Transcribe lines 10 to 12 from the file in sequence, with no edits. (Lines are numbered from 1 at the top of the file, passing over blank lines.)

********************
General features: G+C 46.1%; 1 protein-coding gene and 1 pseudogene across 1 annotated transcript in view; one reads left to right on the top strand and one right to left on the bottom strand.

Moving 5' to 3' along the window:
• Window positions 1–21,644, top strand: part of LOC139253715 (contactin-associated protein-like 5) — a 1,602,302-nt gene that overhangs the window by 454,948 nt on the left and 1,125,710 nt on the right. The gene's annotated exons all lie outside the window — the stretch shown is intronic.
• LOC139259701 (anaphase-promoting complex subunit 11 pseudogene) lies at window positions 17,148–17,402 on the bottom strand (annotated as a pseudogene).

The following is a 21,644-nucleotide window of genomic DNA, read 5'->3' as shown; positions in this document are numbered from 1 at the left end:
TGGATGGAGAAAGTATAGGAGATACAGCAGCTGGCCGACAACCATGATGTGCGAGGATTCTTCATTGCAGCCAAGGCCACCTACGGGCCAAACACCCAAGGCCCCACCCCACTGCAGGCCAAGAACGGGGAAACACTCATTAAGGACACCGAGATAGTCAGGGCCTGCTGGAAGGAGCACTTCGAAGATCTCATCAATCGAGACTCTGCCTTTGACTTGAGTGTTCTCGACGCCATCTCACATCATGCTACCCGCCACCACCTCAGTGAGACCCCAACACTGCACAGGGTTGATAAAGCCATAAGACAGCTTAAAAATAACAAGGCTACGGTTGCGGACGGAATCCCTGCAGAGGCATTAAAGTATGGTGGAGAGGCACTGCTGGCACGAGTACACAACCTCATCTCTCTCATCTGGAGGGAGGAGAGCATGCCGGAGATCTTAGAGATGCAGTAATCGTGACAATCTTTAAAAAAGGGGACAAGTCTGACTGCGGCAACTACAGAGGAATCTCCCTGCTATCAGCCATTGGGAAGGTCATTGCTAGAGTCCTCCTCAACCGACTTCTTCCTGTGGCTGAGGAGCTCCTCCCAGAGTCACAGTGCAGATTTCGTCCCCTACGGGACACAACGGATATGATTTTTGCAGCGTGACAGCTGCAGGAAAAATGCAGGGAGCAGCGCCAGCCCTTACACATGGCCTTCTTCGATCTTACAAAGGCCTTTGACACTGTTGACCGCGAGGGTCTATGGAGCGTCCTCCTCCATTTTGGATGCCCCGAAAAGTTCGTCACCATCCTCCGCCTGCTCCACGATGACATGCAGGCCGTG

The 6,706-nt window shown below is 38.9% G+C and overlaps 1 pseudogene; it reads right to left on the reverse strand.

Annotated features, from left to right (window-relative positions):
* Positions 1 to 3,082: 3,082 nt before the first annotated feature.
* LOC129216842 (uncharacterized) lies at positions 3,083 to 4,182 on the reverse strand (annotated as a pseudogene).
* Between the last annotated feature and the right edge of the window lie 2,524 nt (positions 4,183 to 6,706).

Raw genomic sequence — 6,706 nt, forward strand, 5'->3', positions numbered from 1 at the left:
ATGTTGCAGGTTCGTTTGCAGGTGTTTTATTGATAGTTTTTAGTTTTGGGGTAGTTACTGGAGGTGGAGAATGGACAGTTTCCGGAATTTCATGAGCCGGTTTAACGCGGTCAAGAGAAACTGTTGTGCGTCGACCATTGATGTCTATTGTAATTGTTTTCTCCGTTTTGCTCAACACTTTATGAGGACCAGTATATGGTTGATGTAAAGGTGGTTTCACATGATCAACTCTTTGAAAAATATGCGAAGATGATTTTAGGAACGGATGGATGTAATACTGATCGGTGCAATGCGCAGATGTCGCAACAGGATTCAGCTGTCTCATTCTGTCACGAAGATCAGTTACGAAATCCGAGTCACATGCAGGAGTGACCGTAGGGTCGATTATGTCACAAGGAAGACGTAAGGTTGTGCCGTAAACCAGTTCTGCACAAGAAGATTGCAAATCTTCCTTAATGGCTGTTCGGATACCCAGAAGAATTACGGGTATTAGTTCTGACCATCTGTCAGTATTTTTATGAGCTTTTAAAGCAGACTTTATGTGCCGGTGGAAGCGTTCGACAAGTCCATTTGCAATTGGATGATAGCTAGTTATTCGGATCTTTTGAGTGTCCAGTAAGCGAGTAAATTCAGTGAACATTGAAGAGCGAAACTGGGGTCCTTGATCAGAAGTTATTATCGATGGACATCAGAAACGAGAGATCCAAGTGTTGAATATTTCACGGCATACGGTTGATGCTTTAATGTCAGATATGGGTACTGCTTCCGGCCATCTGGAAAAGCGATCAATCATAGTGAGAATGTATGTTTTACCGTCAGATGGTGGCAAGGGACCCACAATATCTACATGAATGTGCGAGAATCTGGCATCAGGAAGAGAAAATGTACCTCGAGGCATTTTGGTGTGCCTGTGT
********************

* LOC129216842 (uncharacterized) lies at positions 3,083 to 4,182 on the reverse strand (annotated as a pseudogene).
* Between the last annotated feature and the right edge of the window lie 2,524 nt (positions 4,183 to 6,706).

Raw genomic sequence — 6,706 nt, forward strand, 5'->3', positions numbered from 1 at the left: